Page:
[REVIEW REQUEST] RT-25325 Controls should be hardcoded to their default skin in case -fx-skin is not specified in CSS

steve.x.northover at oracle.com steve.x.northover at oracle.com
Wed Nov 21 14:29:50 PST 2012

Answers inline:

On 21/11/2012 4:41 PM, Jasper Potts wrote:
> Answers inline:
> On Nov 21, 2012, at 1:31 PM, steve.x.northover at oracle.com wrote:
>> Ok, I should have read the JavaDoc more closely.  Am I correct in saying that this will create a hard reference between control classes and their skins (when there isn't one right now?).  I am not a fan of reflection but it seems weird that I can't ask what the default skin will be (as a String) so that I can use that to set CSS for a control using code?
> Not sure we want people to be able to query it as it may change and would not want people copy and pasting the value into their css files. This would have same issues as today.
I suppose that people could run a program, query the string, print it 
out and use it.  Would you even set -fx-skin in code?
I am wondering whether the hard reference to the skin is a problem.  I 
will ask Daniel what he thinks.
>> The method createDefaultSkin() is normally called exactly once when a skin is needed for the control.  Why not initDefaultSkin() (or a better name) that takes no arguments and set the default skin for the control?  Does it make sense to query the skin in a subclass, then set it somewhere else or call this method then not call setSkin() with the result?
> It might be possible to do this but not 100% sure as using private access to Control to set the skin to value from create method without CSS thinking it is a user set property that would not be overridable.
My point here is that this is a method that gets called once when a skin 
is initialized and I was going to just add an init() sort of method 
rather than one that returned a value that could only be used under 
restricted circumstances.  That's all.

> Jasper
>> Steve
>> On 21/11/2012 4:05 PM, Jasper Potts wrote:
>>> The idea is: if there is no skin specified in CSS rather than logging a error like it does today, we first call createDefaultSkin() to create a skin. If it returns null then we log a error the same as we do today for no skin. So you can carry on using css for specifying or overriding the controls skin but it is not compulsory like it has been.
>>> Here is a example for Pagination control.
>>> public class Pagination extends Control {
>>> ...
>>>      @Override protected Skin<?>   createDefaultSkin() {
>>>          return new PaginationSkin(this);
>>>      }
>>>>>> }
>>> Even if we support "default" as css value we still need some way for control to tell CSS what that default is. So we would still need API like this as there is no way to override a CSS properties default value in a subclass.
>>> I have attached patch for fix to bug http://javafx-jira.kenai.com/browse/RT-25325 . This includes switching all shipping controls over to new method and fixing a couple bugs in control skins that were uncovered by slight change in skin creation timing.
>>> Jasper
>>> On Nov 21, 2012, at 12:43 PM, steve.x.northover at oracle.com wrote:
>>>> So the idea is not to use CSS at all and to reset the default skin?
>>>> Could we support "default" as a value for -fx-skin instead?
>>>> Can you give a simple example of how createDefaultSkin() would be used?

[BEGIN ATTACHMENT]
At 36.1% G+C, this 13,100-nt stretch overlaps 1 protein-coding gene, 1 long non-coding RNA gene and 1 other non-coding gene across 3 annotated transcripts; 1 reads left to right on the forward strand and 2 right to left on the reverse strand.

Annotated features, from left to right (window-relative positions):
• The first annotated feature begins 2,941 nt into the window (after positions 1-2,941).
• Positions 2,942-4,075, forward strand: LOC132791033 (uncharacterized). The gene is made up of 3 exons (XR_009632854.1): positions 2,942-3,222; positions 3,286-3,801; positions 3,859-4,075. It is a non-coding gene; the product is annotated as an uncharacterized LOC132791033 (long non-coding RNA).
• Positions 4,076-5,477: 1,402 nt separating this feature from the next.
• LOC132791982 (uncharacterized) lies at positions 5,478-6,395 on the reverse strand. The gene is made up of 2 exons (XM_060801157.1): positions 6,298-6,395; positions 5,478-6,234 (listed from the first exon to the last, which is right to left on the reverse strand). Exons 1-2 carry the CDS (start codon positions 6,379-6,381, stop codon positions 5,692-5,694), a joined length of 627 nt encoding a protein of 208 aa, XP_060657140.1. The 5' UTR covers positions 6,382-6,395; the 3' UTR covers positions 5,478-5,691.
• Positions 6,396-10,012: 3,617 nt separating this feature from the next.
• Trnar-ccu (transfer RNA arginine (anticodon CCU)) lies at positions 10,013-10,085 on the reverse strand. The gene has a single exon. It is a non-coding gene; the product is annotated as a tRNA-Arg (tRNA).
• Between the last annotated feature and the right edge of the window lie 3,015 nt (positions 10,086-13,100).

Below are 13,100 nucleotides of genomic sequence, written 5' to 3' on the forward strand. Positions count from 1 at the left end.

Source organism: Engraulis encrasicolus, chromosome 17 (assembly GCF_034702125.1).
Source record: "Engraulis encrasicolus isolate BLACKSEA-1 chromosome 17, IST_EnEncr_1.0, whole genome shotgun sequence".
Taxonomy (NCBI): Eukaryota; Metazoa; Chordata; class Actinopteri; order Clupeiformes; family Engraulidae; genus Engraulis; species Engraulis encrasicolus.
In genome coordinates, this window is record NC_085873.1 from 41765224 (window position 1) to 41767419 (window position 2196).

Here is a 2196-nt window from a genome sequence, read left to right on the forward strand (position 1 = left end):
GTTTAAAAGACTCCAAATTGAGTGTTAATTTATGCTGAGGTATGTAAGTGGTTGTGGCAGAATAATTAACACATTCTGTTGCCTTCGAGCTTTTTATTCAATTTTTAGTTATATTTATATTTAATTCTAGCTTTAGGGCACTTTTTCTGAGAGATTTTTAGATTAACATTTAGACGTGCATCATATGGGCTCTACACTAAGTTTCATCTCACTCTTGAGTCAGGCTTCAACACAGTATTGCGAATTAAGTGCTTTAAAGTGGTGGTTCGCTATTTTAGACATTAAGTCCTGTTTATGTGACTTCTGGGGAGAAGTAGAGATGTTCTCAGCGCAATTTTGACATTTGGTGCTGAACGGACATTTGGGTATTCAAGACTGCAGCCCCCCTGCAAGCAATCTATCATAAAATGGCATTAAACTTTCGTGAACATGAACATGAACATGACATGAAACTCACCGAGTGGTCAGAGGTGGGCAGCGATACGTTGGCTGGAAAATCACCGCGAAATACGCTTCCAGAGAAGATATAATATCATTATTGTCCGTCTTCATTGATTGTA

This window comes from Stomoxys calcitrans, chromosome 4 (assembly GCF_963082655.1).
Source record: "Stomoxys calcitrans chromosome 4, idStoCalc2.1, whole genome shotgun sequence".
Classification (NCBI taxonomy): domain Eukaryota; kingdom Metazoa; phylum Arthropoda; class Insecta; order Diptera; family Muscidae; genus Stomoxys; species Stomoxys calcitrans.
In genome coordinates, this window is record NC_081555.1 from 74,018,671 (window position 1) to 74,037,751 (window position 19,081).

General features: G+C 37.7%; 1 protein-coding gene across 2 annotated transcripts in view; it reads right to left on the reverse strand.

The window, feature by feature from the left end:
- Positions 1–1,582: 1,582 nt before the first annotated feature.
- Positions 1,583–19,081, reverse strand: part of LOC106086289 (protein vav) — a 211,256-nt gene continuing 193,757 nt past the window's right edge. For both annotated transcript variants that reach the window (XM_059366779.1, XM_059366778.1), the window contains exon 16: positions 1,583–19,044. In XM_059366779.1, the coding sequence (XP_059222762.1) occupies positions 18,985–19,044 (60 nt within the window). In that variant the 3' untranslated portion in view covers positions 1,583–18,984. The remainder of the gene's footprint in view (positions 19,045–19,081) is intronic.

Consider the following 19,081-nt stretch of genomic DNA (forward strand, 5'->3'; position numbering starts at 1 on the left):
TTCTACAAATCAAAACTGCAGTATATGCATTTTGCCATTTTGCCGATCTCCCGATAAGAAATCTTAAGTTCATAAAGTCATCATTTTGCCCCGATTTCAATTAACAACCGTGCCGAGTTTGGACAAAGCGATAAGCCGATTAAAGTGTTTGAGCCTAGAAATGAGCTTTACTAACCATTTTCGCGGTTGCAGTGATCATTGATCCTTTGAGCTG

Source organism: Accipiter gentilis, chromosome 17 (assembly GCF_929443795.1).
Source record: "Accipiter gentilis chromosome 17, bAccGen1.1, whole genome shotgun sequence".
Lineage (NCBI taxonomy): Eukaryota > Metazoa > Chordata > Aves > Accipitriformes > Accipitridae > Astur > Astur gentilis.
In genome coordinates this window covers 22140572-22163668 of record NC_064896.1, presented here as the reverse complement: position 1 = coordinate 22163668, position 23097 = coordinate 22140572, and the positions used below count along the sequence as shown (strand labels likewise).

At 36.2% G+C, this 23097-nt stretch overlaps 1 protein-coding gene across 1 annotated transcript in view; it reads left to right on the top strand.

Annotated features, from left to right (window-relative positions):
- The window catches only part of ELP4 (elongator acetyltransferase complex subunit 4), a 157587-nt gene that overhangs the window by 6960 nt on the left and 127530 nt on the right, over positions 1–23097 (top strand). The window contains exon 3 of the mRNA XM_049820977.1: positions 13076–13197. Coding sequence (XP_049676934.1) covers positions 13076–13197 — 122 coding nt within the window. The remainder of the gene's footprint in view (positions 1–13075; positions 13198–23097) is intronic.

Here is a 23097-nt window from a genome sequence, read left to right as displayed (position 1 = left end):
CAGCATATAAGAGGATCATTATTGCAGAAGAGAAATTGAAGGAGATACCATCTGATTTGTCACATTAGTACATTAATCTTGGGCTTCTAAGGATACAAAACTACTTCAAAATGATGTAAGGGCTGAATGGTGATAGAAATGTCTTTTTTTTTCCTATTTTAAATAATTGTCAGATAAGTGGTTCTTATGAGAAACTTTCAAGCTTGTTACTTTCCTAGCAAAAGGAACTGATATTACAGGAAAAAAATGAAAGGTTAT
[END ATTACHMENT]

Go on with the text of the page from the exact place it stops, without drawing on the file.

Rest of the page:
>>>> Steve
>>>> On 21/11/2012 3:25 PM, Jonathan Giles wrote:
>>>>> Jasper and I have been speaking about this recently, so from my point of view as tech lead inside the UI controls team I believe this is a good move - it speeds up instantiation time (less use of the costly reflection) and it allows for easier styling, both of which Jasper has outlined below. These are both good wins.
>>>>> The other big perk is that we can release more samples code without referring to private API (that is, the skins we use to style our controls).
>>>>> -- Jonathan
>>>>> On 22/11/2012 9:17 a.m., Jasper Potts wrote:
>>>>>> Hi all,
>>>>>> When building applications we often want to remove and replace all the default styling from a control but still use the default skin. To do this so far you had to respecify the default skin in your css file with something like
>>>>>> .my-button {
>>>>>>     -fx-skin: "com.sun.javafx.scene.control.skin.ButtonSkin";
>>>>>> }
>>>>>> The problem with this is the skins are in a com.sun package so not public API and may change in the future. So what I propose doing is adding new protected method to Control class so that sub-classes can create instances of their default skin.
>>>>>> public abstract class Control{
>>>>>> …...
>>>>>>      /**
>>>>>>       * Create a new instance of the default skin for this control. This is called to create a skin for the control if
>>>>>>       * no skin is provided via CSS {@code -fx-skin} or set explicitly in a sub-class with {@code  setSkin(...)}.
>>>>>>       *
>>>>>>       * @return  new instance of default skin for this control. If null then the control will have no skin unless one
>>>>>>       *          is provided by css.
>>>>>>       */
>>>>>>      protected Skin<?>   createDefaultSkin() ….
>>>>>> ….
>>>>>> }
>>>>>> The reason for returning a instance rather than class name string is it speeds up start up to not have to do the reflection to lookup and instantiate the class from classname. It would have been nice if this could have been a abstract method but that would have not been backwards compatible.
>>>>>> All existing code will work as it does not but any css specifying the default skin can now be removed when running on 8.
>>>>>> Thanks
>>>>>> Jasper

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